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The Square Root of Murder (Professor Sophie Knowles) Mass Market Paperback – July 5, 2011
"The Lying Game" by Ruth Ware
From the instant New York Times bestselling author of blockbuster thrillers In a Dark, Dark Wood and The Woman in Cabin 10 comes Ruth Ware’s chilling new novel, The Lying Game. Pre-order today
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About the Author
Ada Madison is the pen name of Camille Minichino. Camille is a retired physicist and math teacher and is the author of the Professor Sophie Knowles Mysteries, as well as short stories and articles. She's also Margaret Grace, the author of the Miniature Mysteries.
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Top customer reviews
Perhaps its her familiarity with the world of academia and the suburban Boston setting or her experience developing cozy mysteries that intrigue, amuse and delight, but "Square Root" provides a great way to begin sampling this author or renewing a previous acquaintance.
The plot is well-covered in previous reviews. The characters are well-developed and interesting, covering the gamut of personality types to be expected at a small New England college facing change. To me, the college itself is the most intriguing character in the book and I look forward to renewing my acquaintance in what I hope will be a soon-to-follow second installment in this series.
I can understand why I would have picked this book. It has elements that I enjoy enormously- a cozy mystery, intelligent, mature protagonist, New England college setting. Plus the heroine is a math and puzzle freak like me. I should have loved it but... not so much.
There were a number of things throughout the book that I found very irritating. All of the characters seemed flat, almost caricatures. The prose was frequently awkward and situations unrealistic (You drop by a friend's store and then, without explanation, suddenly start cleaning it like Merry Maids?) Some short passages that are good examples of prose/dialogue problems:
I called my boyfriend and invited him on a date. "Unless you're completely exhausted," I added. He flexed his muscles. "Not me," he said. "And anyway, I'm moving in until this situation is resolved, remember?" I took that as a date. (He flexed his muscles on the phone?)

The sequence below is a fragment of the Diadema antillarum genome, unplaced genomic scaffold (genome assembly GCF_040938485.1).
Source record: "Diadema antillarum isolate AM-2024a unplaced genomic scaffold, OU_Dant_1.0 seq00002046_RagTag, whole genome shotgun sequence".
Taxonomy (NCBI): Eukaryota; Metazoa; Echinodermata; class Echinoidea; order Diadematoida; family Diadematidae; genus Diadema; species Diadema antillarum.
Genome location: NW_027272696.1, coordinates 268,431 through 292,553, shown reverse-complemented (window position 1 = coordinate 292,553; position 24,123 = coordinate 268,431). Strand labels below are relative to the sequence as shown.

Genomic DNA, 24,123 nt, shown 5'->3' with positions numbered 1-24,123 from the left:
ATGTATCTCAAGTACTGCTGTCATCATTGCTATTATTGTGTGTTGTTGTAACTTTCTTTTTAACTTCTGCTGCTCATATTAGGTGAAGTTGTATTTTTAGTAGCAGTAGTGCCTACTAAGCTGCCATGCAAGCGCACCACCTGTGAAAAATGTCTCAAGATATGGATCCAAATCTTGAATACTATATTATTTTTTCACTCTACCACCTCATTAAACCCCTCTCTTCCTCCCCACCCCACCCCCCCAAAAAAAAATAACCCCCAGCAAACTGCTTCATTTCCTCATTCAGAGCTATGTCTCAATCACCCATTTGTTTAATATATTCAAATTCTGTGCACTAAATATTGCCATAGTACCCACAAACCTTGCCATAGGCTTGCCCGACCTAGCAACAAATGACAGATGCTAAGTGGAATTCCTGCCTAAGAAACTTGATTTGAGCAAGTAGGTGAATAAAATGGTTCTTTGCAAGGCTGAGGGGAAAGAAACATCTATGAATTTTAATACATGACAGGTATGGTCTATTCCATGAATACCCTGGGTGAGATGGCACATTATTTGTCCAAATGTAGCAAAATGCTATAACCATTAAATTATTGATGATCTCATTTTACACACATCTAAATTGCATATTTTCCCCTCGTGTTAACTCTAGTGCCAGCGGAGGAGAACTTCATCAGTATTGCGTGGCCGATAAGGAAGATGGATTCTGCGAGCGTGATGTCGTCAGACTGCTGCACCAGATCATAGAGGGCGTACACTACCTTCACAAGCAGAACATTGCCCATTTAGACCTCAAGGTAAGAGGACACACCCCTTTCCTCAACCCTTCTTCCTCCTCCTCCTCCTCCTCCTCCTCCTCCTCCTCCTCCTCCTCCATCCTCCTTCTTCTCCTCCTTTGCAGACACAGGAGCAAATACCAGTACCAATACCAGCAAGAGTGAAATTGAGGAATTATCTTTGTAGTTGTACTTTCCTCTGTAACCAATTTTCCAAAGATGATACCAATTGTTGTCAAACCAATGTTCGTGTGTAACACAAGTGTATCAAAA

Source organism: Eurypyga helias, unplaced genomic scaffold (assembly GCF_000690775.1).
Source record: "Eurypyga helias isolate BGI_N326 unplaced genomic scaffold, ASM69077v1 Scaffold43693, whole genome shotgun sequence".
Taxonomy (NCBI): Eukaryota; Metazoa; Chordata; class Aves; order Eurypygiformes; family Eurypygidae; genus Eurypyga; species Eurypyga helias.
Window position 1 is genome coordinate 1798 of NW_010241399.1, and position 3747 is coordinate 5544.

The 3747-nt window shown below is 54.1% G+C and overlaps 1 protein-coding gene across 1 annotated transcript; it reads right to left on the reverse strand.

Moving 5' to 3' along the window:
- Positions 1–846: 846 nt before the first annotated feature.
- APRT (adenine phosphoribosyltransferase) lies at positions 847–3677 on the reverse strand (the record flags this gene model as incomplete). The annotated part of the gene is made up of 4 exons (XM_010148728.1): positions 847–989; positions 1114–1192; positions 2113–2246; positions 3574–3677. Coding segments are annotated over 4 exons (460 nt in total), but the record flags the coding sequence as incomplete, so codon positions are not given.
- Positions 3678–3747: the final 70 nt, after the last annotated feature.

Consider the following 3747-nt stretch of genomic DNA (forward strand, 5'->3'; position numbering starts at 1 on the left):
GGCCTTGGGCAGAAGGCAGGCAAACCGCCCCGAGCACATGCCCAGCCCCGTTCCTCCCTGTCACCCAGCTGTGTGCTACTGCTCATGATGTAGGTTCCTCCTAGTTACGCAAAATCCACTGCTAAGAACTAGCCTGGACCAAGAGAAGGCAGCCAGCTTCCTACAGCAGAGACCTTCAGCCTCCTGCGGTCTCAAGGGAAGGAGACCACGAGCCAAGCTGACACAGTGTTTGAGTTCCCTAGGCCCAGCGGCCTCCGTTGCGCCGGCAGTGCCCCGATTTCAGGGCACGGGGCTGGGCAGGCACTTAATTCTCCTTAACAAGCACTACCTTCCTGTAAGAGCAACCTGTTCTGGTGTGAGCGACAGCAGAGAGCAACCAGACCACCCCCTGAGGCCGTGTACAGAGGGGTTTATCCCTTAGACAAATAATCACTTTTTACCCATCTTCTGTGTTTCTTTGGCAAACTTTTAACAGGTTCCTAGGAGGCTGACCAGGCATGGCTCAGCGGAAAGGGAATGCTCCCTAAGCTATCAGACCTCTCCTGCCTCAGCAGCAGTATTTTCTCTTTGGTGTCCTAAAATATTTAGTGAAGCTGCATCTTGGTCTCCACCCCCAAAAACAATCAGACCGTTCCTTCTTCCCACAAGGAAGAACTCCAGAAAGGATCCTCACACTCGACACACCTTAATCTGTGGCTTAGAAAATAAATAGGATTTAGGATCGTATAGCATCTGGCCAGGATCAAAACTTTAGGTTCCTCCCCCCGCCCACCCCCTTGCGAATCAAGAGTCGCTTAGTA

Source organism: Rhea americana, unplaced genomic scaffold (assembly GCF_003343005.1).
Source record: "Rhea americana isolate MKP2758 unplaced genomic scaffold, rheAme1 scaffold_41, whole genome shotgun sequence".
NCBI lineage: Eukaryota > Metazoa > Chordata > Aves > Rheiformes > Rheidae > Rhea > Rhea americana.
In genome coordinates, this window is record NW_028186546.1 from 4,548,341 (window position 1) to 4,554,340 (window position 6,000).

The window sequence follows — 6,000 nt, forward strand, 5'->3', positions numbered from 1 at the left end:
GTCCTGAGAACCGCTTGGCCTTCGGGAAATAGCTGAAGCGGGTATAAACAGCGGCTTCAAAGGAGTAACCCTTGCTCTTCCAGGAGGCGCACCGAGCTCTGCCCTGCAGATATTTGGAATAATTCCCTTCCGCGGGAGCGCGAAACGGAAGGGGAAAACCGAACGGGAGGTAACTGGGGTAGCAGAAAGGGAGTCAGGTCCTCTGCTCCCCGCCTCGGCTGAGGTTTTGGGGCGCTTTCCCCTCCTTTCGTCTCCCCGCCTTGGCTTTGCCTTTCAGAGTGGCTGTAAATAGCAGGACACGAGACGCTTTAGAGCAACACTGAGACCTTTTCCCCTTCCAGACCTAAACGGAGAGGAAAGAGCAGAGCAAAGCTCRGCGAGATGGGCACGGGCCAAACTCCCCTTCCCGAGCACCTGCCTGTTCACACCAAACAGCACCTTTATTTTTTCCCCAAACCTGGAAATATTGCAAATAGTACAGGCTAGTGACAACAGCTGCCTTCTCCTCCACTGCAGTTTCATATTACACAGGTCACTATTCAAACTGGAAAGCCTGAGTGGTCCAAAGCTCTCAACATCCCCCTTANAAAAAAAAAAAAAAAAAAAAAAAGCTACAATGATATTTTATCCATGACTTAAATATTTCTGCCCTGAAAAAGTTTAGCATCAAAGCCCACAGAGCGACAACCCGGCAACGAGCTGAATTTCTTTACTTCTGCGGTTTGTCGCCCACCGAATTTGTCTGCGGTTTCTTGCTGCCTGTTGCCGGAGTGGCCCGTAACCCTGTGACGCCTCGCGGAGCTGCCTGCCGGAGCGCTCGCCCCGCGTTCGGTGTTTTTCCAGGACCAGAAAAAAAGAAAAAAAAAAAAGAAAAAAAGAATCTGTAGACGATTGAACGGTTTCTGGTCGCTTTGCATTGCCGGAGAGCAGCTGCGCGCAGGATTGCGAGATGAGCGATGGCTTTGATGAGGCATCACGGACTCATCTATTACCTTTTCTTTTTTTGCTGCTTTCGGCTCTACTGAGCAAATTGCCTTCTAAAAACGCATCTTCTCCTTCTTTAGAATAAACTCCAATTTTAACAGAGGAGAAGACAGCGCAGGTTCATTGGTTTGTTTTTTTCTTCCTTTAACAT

"I hoped you'd see it that way."
"That doesn't mean I don't agree with her."
Two negative words, like multiplying two negative numbers, gave a positive. Too bad. I'd counted on Bruce's support as I continued to work out the scenario for xxxx's murder. (OK, we get it. You're a math geek)
"I mentally rolled up the imaginary sleeves of my sleeveless knit top. Not a problem; I'd taught a whole course in imaginary numbers last year." (imaginary sleeves/imaginary numbers. Uh huh)
Worst of all, there were major logic fails that are unforgivable in a mystery. It's difficult to talk about them without including spoilers. A minor non-spoiler example: I don't think every character needs to behave in a perfectly logical way- people don't. But if you were very worried about something that could be resolved by spending a couple of dollars on reverse look up, wouldn't you do it? (Not to mention possibly solving a murder while you're at it)
This wasn't the worst mystery I've ever read by any means and I don't want to go so far as to say I didn't like it at all. I did finish it and the author included a few very simple puzzles at the end. Basically, just another book in crying need of a strong editor.
Normally I'm obsessive about reading every book in a series. If it were a freebie, I might pick up a later book to see if they get any better, but other than that I have no interest in pursuing.
Most recent customer reviews
Enjoyable read - interesting characters - liked the campus locale and the fact that the heroine is a math professor.